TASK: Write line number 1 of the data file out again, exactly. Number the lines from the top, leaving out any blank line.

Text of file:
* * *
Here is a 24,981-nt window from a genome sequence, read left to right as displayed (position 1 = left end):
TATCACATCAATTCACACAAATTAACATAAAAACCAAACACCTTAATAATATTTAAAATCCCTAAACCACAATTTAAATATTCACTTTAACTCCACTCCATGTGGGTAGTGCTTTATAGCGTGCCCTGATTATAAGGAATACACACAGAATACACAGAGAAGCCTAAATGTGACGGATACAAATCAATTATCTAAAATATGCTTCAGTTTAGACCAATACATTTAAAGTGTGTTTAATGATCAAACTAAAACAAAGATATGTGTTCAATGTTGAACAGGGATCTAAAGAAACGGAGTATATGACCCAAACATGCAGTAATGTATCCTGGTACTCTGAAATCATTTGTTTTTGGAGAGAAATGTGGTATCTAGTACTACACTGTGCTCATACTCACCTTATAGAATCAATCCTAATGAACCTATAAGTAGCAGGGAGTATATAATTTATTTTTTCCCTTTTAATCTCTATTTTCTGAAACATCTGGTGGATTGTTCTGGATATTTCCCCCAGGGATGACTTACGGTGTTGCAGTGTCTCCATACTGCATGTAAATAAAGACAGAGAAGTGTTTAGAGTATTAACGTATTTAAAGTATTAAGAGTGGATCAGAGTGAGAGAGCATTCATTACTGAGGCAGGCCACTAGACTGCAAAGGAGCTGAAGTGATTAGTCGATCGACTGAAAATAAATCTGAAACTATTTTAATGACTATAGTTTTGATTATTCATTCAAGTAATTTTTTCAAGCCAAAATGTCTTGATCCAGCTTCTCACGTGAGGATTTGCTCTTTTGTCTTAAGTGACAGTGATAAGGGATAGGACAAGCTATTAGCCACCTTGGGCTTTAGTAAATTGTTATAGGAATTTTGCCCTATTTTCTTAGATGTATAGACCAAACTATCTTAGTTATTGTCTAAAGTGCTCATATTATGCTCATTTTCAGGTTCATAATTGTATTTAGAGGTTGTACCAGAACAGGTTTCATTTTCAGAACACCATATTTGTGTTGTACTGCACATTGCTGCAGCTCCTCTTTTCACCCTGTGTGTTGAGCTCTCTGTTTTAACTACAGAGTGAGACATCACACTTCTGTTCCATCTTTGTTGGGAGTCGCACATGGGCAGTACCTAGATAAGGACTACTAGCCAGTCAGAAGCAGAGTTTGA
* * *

Here is a 24,981-nt window from a genome sequence, read left to right as displayed (position 1 = left end):